The hot aches (also known among North American ice climbers as the screaming barfies) is a very painful physical reaction to the cold, most often felt in the hands or feet. When exposed to the cold, blood stops flowing normally to the extremities. Later once you warm up, the blood begins to flow again; this causes the pain known as the hot aches.
Little by little I make it farther up the ice. My heart is racing. My hands are clenched hard around the ice picks hanging on for dear life. My…and I fall. Just like the upside-down hanging gentleman, I too hit a piece of ice which decided it didn’t want to cooperate. A huge chunk goes falling to the earth and I lose my balance and start to drop. Usually in this kind of situation my belayer would catch me after only falling for 2 to 3 feet. He isn’t paying attention though and I end up falling about 10 feet. For that second or so I feel like I’m probably going to die. Even though I’m only about 25 feet up a fall onto ice wouldn’t feel too hot. But I’m snatched up, and my belayer yells up a quick, “I’m sorry! Didn’t see what was happening.”
I mutter some choice words for him then continue up the wall, still thoroughly shaken by gravity’s almost win over me. After about fifteen minutes of unstable climbing and feeling like I’m going to fall again, I reach the top. I breathe a sigh of relief. I did it. It’s amazing the feeling of accomplishment that washes over you after you conquer something like a wall of ice. I looked down at the tiny people below me cheering for me and then out towards the beautiful and icy Lake Superior, and I realized this is what life is all about. It’s about conquering something that seems impossible and pushing yourself to finish. It’s about being in nature, despite frigid temps. It’s about camaraderie and working towards a common goal together. Yes, at this moment, I’d never felt so alive.
After that moment of revelation I leaned back and started descending the ice wall. It was at this point I realized how cold I truly was, and I couldn’t feel my hands. I hit the nice earth and tried to take my hands off the ice picks. I couldn’t.
“Dude. I think you’re about to have the screaming barfies,” my belayer said.
So let me explain what the screaming barfies are. It’s a term used by ice climbers to describe what happens sometimes after climbing. Because your hands are constantly above your head, freezing cold, and gripping the ice pick handles, you lose all blood in your hands. Then when you get done, the warm blood rushes back into your frozen hands, thus causing you to want to scream and barf at the same time. This was now happening to me.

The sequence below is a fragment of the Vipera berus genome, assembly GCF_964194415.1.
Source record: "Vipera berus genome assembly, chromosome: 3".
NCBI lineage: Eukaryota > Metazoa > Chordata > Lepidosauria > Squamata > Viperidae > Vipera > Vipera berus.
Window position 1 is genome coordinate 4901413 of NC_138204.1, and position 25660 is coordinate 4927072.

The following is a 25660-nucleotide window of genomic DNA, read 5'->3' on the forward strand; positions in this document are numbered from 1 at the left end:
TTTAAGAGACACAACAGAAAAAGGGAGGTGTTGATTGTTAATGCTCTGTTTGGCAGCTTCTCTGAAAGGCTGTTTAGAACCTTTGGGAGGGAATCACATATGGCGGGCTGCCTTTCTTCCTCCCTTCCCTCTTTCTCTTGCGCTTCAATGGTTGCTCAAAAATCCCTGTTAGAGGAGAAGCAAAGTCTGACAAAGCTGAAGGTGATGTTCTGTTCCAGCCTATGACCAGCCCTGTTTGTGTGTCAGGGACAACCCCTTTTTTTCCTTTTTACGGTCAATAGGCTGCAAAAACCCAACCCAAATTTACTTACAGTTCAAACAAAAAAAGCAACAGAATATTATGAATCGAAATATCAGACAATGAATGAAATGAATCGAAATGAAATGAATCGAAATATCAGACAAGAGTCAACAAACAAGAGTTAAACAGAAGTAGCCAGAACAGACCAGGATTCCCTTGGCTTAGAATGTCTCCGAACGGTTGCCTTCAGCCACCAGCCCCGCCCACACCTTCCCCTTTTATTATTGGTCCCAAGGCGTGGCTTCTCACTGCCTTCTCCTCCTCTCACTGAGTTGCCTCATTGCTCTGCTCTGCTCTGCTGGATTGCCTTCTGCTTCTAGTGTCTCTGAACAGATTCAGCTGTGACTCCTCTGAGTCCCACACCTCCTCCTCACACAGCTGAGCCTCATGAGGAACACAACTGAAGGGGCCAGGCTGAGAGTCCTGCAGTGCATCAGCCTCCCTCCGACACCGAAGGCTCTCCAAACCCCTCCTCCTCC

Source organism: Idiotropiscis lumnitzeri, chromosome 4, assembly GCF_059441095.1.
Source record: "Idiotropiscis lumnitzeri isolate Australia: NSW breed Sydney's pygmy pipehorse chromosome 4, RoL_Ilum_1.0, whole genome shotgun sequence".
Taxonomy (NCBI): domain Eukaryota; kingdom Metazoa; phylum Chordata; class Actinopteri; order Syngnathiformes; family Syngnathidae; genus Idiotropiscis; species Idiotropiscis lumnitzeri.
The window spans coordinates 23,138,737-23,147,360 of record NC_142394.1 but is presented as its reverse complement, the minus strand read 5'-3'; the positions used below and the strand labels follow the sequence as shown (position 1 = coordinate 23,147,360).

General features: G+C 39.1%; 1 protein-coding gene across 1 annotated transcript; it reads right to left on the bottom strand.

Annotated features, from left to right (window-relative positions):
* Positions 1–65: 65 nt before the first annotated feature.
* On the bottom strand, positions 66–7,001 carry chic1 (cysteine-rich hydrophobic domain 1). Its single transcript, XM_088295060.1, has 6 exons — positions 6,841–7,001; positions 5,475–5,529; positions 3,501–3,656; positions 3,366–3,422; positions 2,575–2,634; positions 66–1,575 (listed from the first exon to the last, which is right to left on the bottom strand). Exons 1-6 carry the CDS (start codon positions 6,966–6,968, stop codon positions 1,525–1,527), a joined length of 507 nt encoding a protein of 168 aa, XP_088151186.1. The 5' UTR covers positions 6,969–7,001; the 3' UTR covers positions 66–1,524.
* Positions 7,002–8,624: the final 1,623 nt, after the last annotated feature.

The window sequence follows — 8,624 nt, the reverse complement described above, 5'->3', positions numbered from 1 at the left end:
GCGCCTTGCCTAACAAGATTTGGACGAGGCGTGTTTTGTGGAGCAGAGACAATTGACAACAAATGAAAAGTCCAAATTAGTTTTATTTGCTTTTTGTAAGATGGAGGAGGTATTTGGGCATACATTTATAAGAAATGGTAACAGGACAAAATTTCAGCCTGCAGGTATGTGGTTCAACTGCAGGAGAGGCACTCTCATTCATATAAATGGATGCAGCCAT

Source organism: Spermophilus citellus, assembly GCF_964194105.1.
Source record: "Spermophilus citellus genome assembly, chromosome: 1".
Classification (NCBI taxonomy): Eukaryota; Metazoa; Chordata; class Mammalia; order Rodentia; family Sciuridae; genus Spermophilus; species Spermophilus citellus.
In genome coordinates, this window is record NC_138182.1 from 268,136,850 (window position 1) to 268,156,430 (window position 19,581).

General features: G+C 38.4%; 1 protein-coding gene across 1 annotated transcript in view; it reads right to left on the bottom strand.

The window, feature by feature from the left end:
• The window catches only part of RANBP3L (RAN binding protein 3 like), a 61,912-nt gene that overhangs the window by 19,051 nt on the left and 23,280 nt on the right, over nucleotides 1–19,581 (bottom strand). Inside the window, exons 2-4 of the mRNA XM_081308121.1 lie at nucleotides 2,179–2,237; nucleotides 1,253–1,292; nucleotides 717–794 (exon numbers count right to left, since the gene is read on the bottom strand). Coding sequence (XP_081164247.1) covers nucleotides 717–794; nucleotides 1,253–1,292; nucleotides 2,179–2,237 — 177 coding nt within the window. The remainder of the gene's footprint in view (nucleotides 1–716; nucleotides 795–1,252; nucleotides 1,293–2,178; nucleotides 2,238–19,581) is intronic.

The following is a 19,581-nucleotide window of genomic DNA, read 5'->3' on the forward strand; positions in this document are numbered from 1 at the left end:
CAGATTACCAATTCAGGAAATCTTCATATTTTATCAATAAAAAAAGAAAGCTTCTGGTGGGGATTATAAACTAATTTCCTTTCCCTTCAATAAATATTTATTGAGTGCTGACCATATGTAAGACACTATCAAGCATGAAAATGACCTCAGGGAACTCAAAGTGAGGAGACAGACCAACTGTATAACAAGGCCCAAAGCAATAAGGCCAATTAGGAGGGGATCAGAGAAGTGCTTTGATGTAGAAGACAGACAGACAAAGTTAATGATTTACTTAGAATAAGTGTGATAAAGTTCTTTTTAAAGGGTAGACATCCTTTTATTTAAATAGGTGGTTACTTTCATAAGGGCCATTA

The best way to describe the feeling is to imagine a time when you’ve fallen asleep on your arm only to wake up and feel like someone’s poking a thousand needles in it. Well, it’s that times a hundred. Don’t ask me why it’s worse, I’m not a doctor. All I know is that I wanted to scream and barf but I couldn’t because I didn’t want to ruin my manly credibility. So I sucked it up and screamed inside my head. Needless to say, I never again forgot to shake my hands out on the way up the ice.
Despite my encounter with some mild pain, ice climbing has become one of my favorite adventure experiences, right up there with skydiving and white water rafting. If you ever get the opportunity to do it, don’t pass it up. There were all ages at the Ice Festival from 4 year olds to people who looked about 80. And you don’t really even need any experience, just some pointy shoes, some ice picks, and a whole lot of self-confidence. So go out there and experience nature, experience the rush, experience the beauty. The ice is calling you, but watch out for those screaming barfies.
By Brian Ledtke